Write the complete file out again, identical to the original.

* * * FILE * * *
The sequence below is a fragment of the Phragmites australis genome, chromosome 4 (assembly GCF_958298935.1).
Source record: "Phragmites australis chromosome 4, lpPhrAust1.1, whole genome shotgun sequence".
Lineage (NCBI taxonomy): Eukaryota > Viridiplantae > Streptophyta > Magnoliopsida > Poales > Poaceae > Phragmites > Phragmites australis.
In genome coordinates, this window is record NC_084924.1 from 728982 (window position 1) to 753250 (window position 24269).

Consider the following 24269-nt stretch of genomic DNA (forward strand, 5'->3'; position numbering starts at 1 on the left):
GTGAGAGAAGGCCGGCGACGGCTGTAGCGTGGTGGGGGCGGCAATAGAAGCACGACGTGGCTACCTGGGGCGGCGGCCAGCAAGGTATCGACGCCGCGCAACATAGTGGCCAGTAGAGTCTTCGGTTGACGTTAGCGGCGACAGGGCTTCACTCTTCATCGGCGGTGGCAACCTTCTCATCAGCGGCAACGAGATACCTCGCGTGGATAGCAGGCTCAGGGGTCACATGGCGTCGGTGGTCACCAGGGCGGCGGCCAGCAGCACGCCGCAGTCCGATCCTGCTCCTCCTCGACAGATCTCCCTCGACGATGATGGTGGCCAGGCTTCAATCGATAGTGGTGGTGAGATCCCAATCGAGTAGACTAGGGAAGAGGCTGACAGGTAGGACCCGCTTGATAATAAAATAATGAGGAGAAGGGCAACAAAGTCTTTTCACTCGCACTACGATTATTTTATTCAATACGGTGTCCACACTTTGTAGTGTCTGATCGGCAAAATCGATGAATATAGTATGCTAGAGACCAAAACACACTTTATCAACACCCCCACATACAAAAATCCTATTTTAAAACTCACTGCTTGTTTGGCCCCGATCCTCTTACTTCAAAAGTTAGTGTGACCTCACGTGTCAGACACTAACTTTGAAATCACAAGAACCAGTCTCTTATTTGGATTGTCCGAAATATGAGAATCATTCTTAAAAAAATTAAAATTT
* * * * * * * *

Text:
The sequence below is a fragment of the Phragmites australis genome, chromosome 4 (assembly GCF_958298935.1).
Source record: "Phragmites australis chromosome 4, lpPhrAust1.1, whole genome shotgun sequence".
Lineage (NCBI taxonomy): Eukaryota > Viridiplantae > Streptophyta > Magnoliopsida > Poales > Poaceae > Phragmites > Phragmites australis.
In genome coordinates, this window is record NC_084924.1 from 728982 (window position 1) to 753250 (window position 24269).

Consider the following 24269-nt stretch of genomic DNA (forward strand, 5'->3'; position numbering starts at 1 on the left):
GTGAGAGAAGGCCGGCGACGGCTGTAGCGTGGTGGGGGCGGCAATAGAAGCACGACGTGGCTACCTGGGGCGGCGGCCAGCAAGGTATCGACGCCGCGCAACATAGTGGCCAGTAGAGTCTTCGGTTGACGTTAGCGGCGACAGGGCTTCACTCTTCATCGGCGGTGGCAACCTTCTCATCAGCGGCAACGAGATACCTCGCGTGGATAGCAGGCTCAGGGGTCACATGGCGTCGGTGGTCACCAGGGCGGCGGCCAGCAGCACGCCGCAGTCCGATCCTGCTCCTCCTCGACAGATCTCCCTCGACGATGATGGTGGCCAGGCTTCAATCGATAGTGGTGGTGAGATCCCAATCGAGTAGACTAGGGAAGAGGCTGACAGGTAGGACCCGCTTGATAATAAAATAATGAGGAGAAGGGCAACAAAGTCTTTTCACTCGCACTACGATTATTTTATTCAATACGGTGTCCACACTTTGTAGTGTCTGATCGGCAAAATCGATGAATATAGTATGCTAGAGACCAAAACACACTTTATCAACACCCCCACATACAAAAATCCTATTTTAAAACTCACTGCTTGTTTGGCCCCGATCCTCTTACTTCAAAAGTTAGTGTGACCTCACGTGTCAGACACTAACTTTGAAATCACAAGAACCAGTCTCTTATTTGGATTGTCCGAAATATGAGAATCATTCTTAAAAAAATTAAAATTT